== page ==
We consider the problem of labeling linear objects (such as streets)
in interactive maps where the user can pan, zoom, and rotate
continuously. Our labels contain text (such as street names). They
are embedded into the objects they label, i.e., they
follow the curvature of the objects,
they do not move with respect to the map background,
but they scale in order to maintain constant size on the screen.
To the best of our knowledge,
this is the first work that deals with curved labels
in interactive maps.
Our objective is to label as many streets as possible and to select label positions of high quality while forbidding labels to overlap at street crossings. We present a simple but effective algorithm that takes curvature and crossings into account and produces aesthetical labelings. On average over all interaction types, our implementation reaches interactive frame rates of more than 85 frames per second.
We have implemented our algorithm.
For our tests, we extracted a map of our hometown Würzburg from
an OpenStreetMap data set that is provided by
The set contains 620 polylines.
Moreover, we have implemented some camera paths. In the following two videos, we show a camera path where all types of interaction (panning, zooming in, zooming out, rotation) are executed. We only show a quite small part of the map as we intend to simulate a navigation system.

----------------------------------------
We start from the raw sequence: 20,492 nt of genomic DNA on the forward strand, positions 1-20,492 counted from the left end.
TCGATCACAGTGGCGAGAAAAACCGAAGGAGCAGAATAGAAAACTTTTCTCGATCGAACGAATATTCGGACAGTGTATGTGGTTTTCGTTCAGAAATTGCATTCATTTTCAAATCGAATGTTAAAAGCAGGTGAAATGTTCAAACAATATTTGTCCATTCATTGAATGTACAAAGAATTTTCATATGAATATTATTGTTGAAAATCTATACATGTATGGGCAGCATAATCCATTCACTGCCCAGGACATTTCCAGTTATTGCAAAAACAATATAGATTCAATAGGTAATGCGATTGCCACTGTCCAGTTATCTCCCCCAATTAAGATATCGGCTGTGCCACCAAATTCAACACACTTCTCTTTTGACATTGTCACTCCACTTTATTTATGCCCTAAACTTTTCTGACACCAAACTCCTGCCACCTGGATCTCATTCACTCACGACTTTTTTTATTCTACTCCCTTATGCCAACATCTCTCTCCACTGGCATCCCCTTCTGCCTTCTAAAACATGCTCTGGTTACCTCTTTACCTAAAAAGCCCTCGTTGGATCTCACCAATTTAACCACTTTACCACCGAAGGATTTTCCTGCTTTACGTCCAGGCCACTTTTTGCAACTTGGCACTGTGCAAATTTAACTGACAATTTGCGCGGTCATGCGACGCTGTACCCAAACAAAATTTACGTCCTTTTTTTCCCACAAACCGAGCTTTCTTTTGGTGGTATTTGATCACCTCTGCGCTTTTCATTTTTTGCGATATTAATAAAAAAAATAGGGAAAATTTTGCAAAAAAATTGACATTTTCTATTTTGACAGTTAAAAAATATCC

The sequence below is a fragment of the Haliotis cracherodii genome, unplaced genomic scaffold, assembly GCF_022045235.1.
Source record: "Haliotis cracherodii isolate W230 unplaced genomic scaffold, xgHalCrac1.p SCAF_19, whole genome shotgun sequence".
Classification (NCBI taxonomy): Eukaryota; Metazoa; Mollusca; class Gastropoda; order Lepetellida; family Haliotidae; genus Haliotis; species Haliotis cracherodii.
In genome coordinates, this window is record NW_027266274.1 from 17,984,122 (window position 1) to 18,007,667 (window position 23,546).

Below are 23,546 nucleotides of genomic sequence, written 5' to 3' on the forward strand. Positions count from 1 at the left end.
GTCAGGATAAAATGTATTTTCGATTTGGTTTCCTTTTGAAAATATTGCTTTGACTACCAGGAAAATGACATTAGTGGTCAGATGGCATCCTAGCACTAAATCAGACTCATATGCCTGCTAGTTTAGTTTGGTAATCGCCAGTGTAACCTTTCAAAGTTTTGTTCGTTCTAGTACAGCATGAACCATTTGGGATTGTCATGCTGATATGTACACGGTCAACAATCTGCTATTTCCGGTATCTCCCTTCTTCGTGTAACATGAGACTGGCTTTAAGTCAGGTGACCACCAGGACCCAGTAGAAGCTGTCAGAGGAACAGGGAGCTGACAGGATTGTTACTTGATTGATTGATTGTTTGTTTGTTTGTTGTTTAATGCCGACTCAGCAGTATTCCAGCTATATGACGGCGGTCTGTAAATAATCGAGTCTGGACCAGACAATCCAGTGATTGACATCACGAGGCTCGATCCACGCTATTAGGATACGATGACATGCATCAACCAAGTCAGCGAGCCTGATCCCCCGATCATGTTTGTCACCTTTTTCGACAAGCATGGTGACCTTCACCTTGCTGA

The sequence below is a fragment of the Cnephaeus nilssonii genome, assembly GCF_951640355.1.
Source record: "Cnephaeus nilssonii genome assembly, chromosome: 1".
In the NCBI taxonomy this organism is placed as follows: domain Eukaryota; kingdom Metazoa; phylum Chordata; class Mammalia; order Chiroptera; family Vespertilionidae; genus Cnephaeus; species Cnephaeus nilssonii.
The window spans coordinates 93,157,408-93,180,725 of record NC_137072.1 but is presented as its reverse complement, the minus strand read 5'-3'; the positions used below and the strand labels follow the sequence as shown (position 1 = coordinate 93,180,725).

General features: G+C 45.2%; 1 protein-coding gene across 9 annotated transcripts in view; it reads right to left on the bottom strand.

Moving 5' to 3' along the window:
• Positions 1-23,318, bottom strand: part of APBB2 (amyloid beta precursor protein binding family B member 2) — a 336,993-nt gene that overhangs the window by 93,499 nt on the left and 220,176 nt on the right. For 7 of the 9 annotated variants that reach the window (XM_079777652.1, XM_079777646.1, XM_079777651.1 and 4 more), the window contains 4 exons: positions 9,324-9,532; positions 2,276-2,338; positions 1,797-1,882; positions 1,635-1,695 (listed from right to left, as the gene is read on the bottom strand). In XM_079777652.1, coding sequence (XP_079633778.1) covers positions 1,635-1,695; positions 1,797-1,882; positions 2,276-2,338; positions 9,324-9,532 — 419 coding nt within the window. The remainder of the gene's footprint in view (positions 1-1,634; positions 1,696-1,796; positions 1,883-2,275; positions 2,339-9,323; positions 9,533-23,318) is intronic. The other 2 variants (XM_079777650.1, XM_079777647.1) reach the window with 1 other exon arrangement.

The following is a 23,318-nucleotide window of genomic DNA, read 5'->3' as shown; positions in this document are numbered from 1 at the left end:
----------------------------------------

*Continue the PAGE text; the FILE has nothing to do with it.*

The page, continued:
The first video gives an impression of how our heuristic works.
It shows a larger part of the map than
a navigation system would. The extension of the virtual display is indicated by a brighter rectangle.
The video shows the interactions in slow motion.
With these two tricks, we enable the viewer to better understand the behavior of our algorithm.
If the video does not work, you can download it (39 MB, DivX-compressed).
The second video reflects a natural speed of interaction; it shows only
the virtual display (e.g., of a navigation system).
If the video does not work, you can download it (24 MB, DivX-compressed).
→ The labelings of the two videos might differ a little. As the speed of the movement differs, the number of visible segments of a street differs and, in turn, the evaluation differs.
The third video shows the same camera path as before but in a bird view. Our labels have a perspective distortion.
If the video does not work, you can download it (48 MB).
AcknowledgmentsWe thank Dennis Zwiebler for implementing our algorithm and Ben Morgan for very helpful advice that greatly improved the running time of the implementation.
When using a digital map in navigation mode, labels along a user's route
are very important for the user. Consequently, these labels should
be very well legible. On that account,
PhD thesis (download),
Nadine Schwartges also combined
the algorithm for embedding curved labels into their streets
the algorithm for labeling streets along a route with billboards.
For the following video, we use the same map as before.
If the video does not work, you can download it (24 MB).